Chicago Bears: Vince Wilfork

Gabe Carimi: Guard, tackle -- or neither?

November, 29, 2012
The Chicago Bears' emergency shift of Gabe Carimi begs a question, but perhaps not the one you're thinking. At some point, the Bears might have to address whether he can be a long-term answer at guard despite an atypical body type. More pressing, however, is whether Carimi has already demonstrated that he can't play tackle.

[+] EnlargeGabe Carimi
AP Photo/David StlukaGabe Carimi will start at right guard for the Bears on Sunday.
Carimi's embarrassing performance Nov. 19 against the San Francisco 49ers was the most visible evidence of what has been a season-long problem. In 10 starts this season, Carimi was by some measures one of the NFL's worst pass-blocking tackles. His reputation as a strong run blocker is well-earned, but a tackle who can't protect the edge at least most of the time will have a hard time staying on the field.

Pro Football Focus (PFF), which charts the result of each block for every game, has Carimi with 44 quarterback disruptions on 347 snaps as a pass-blocker this season. That figure includes seven sacks, 28 pressures and nine quarterback hits, and it qualifies him for the third-worst pass-blocking efficiency among NFL tackles this season.

"He is simply awful in protection," said Matt Williamson of Scouts Inc. "He gets beat with power, speed, you name it."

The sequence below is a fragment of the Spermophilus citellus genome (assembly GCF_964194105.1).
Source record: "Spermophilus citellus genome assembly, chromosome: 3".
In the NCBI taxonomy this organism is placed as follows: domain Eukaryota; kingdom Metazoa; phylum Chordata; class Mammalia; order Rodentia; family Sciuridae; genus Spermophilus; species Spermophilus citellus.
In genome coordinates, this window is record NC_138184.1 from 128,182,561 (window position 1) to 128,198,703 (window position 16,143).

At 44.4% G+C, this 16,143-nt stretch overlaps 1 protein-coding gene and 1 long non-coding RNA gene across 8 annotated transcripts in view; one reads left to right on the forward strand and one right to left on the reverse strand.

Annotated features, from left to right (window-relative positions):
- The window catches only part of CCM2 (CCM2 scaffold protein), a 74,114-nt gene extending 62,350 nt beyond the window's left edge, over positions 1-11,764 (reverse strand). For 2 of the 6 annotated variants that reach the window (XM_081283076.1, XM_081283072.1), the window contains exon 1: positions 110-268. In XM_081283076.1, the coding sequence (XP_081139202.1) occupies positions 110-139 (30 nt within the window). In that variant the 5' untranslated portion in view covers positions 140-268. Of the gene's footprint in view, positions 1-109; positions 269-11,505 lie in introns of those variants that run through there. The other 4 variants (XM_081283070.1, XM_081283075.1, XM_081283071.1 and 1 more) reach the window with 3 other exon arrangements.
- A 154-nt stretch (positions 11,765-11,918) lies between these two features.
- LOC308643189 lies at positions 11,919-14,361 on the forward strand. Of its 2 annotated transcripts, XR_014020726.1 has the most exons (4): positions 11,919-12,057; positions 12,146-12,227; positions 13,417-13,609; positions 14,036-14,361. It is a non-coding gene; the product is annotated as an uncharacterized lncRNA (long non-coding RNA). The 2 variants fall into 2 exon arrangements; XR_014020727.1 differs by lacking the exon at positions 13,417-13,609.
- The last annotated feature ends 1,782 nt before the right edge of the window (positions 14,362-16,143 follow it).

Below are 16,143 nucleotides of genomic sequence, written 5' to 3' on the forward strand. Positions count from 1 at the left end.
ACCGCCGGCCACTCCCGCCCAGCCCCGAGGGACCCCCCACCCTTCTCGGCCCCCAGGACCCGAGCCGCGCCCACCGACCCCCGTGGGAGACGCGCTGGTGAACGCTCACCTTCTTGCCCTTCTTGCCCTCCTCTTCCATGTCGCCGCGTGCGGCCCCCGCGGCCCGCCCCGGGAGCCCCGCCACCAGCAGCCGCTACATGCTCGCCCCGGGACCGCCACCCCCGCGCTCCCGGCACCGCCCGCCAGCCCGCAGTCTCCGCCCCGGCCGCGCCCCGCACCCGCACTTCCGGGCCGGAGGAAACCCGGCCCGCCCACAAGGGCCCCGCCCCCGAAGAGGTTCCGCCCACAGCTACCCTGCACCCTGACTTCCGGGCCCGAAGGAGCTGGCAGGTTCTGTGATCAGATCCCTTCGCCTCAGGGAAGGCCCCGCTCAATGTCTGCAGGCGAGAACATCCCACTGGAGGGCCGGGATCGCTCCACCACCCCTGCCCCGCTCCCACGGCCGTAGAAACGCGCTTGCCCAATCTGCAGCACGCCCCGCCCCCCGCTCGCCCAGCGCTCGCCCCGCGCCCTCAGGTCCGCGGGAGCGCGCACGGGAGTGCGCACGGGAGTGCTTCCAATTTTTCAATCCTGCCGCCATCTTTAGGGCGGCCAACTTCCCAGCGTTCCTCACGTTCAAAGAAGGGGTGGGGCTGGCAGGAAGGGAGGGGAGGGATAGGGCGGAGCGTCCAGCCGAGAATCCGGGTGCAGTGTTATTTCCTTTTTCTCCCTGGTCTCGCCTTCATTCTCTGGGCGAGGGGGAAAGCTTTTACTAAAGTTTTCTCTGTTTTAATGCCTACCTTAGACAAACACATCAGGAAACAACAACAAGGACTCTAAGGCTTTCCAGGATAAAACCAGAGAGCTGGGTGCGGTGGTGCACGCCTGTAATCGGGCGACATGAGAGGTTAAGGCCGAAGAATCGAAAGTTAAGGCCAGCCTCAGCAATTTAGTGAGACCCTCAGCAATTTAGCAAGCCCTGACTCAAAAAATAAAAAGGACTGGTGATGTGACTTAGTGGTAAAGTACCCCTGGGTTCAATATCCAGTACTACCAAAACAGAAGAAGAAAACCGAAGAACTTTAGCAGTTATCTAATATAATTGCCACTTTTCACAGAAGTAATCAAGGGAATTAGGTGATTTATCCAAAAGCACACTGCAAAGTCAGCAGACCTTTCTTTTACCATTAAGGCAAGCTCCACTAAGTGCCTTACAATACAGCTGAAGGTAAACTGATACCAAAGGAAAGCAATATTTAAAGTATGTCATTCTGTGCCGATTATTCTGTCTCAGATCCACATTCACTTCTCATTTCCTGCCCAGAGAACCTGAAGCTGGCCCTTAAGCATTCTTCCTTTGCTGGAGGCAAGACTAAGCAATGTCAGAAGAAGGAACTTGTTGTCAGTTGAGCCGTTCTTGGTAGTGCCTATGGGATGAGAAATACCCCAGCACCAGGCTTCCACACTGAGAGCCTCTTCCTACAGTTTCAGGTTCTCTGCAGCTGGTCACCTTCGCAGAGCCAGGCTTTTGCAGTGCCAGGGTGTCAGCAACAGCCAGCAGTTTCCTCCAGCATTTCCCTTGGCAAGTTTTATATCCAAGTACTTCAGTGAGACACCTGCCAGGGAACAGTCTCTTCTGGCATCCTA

Sometimes a below-average pass-blocker can be protected if he moves to guard, but Williamson suggested that Carimi's 6-foot-7 frame could be a hindrance there.

"Being so tall on the interior is really tough when trying to get leverage against B.J. Raji/Vince Wilfork types," Williamson said. "If/when he plays high, NFL defensive tackles are going to totally walk him deep into the pocket. And now that liability is even closer to the quarterback than when he was at right tackle."

Carimi is expected to start at right guard Sunday against the Seattle Seahawks, mostly because the Bears' options are limited. Two guards who have started games this season, Lance Louis and Chilo Rachal, won't play again in 2012. A third, Chris Spencer, has a knee injury that could sideline him for a week or two.

In the long-term, however, the Bears must decide whether a poor 10-game stretch is enough to render final judgment on a former first-round draft pick who has made a total of 12 NFL starts. My guess is Carimi will get another chance, especially considering how well he has blocked for the run.

Williamson said Carimi has been "an excellent run-blocker" and thus should still be considered a prospect with "starting right tackle abilities." PFF rates him third among all NFL tackles in run-blocking. As a right tackle in a run-based offense, Carimi doesn't have to be an elite pass-blocker. But he does need to be much better than he was this season.

Getting to know the Patriots

December, 8, 2010
In the offseason, New England Patriots coach Bill Belichick had all the pictures on the Gillette Stadium walls removed. The pictures were from victories, some of which captured the greatest moments in his tenure, including three Super Bowl championships.

[+] EnlargeTom Brady
Andrew Weber/US PresswireTom Brady is playing well despite personnel changes around him.
When asked the significance of removing the pictures at the time, Belichick said simply, "The walls needed to be painted."